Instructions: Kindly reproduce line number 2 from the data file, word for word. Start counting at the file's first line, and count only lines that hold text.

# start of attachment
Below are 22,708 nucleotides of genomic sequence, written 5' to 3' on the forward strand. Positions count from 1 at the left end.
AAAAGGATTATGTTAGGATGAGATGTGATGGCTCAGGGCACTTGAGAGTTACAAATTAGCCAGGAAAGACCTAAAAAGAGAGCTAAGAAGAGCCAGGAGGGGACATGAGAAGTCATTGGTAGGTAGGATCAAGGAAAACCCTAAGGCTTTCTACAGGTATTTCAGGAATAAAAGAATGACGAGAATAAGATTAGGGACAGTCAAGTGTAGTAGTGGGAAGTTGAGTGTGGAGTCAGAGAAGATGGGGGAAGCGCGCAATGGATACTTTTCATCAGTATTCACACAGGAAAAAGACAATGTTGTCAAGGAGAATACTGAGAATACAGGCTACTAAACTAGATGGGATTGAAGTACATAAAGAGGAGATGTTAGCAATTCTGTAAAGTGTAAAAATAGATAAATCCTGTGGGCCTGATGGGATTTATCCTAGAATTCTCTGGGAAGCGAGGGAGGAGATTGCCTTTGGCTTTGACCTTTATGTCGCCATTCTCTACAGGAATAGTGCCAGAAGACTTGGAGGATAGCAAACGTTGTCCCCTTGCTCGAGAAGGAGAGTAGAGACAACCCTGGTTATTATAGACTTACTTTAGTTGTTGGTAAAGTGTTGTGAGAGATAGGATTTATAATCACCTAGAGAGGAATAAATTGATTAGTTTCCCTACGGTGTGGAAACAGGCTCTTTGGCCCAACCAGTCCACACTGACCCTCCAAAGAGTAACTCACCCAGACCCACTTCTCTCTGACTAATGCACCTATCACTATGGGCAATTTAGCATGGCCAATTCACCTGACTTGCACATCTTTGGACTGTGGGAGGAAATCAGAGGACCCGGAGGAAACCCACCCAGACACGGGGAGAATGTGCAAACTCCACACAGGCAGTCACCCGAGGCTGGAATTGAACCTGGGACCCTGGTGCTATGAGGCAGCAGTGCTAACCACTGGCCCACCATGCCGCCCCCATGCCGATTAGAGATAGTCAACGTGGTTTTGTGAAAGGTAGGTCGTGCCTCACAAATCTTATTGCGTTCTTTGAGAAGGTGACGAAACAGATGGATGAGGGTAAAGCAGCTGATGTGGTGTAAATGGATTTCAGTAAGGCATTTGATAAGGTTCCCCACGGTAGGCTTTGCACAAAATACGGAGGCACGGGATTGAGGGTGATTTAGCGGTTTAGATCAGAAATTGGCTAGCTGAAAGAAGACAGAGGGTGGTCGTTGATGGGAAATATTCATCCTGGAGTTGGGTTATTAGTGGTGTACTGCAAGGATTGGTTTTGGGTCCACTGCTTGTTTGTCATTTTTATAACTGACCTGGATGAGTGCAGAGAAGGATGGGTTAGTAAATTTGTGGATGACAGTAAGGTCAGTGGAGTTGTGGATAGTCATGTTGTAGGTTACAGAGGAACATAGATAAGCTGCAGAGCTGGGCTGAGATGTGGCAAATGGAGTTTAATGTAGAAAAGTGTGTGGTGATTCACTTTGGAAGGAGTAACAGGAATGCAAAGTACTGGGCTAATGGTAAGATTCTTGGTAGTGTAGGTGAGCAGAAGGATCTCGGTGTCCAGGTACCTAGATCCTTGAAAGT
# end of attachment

AAAAGGATTATGTTAGGATGAGATGTGATGGCTCAGGGCACTTGAGAGTTACAAATTAGCCAGGAAAGACCTAAAAAGAGAGCTAAGAAGAGCCAGGAGGGGACATGAGAAGTCATTGGTAGGTAGGATCAAGGAAAACCCTAAGGCTTTCTACAGGTATTTCAGGAATAAAAGAATGACGAGAATAAGATTAGGGACAGTCAAGTGTAGTAGTGGGAAGTTGAGTGTGGAGTCAGAGAAGATGGGGGAAGCGCGCAATGGATACTTTTCATCAGTATTCACACAGGAAAAAGACAATGTTGTCAAGGAGAATACTGAGAATACAGGCTACTAAACTAGATGGGATTGAAGTACATAAAGAGGAGATGTTAGCAATTCTGTAAAGTGTAAAAATAGATAAATCCTGTGGGCCTGATGGGATTTATCCTAGAATTCTCTGGGAAGCGAGGGAGGAGATTGCCTTTGGCTTTGACCTTTATGTCGCCATTCTCTACAGGAATAGTGCCAGAAGACTTGGAGGATAGCAAACGTTGTCCCCTTGCTCGAGAAGGAGAGTAGAGACAACCCTGGTTATTATAGACTTACTTTAGTTGTTGGTAAAGTGTTGTGAGAGATAGGATTTATAATCACCTAGAGAGGAATAAATTGATTAGTTTCCCTACGGTGTGGAAACAGGCTCTTTGGCCCAACCAGTCCACACTGACCCTCCAAAGAGTAACTCACCCAGACCCACTTCTCTCTGACTAATGCACCTATCACTATGGGCAATTTAGCATGGCCAATTCACCTGACTTGCACATCTTTGGACTGTGGGAGGAAATCAGAGGACCCGGAGGAAACCCACCCAGACACGGGGAGAATGTGCAAACTCCACACAGGCAGTCACCCGAGGCTGGAATTGAACCTGGGACCCTGGTGCTATGAGGCAGCAGTGCTAACCACTGGCCCACCATGCCGCCCCCATGCCGATTAGAGATAGTCAACGTGGTTTTGTGAAAGGTAGGTCGTGCCTCACAAATCTTATTGCGTTCTTTGAGAAGGTGACGAAACAGATGGATGAGGGTAAAGCAGCTGATGTGGTGTAAATGGATTTCAGTAAGGCATTTGATAAGGTTCCCCACGGTAGGCTTTGCACAAAATACGGAGGCACGGGATTGAGGGTGATTTAGCGGTTTAGATCAGAAATTGGCTAGCTGAAAGAAGACAGAGGGTGGTCGTTGATGGGAAATATTCATCCTGGAGTTGGGTTATTAGTGGTGTACTGCAAGGATTGGTTTTGGGTCCACTGCTTGTTTGTCATTTTTATAACTGACCTGGATGAGTGCAGAGAAGGATGGGTTAGTAAATTTGTGGATGACAGTAAGGTCAGTGGAGTTGTGGATAGTCATGTTGTAGGTTACAGAGGAACATAGATAAGCTGCAGAGCTGGGCTGAGATGTGGCAAATGGAGTTTAATGTAGAAAAGTGTGTGGTGATTCACTTTGGAAGGAGTAACAGGAATGCAAAGTACTGGGCTAATGGTAAGATTCTTGGTAGTGTAGGTGAGCAGAAGGATCTCGGTGTCCAGGTACCTAGATCCTTGAAAGT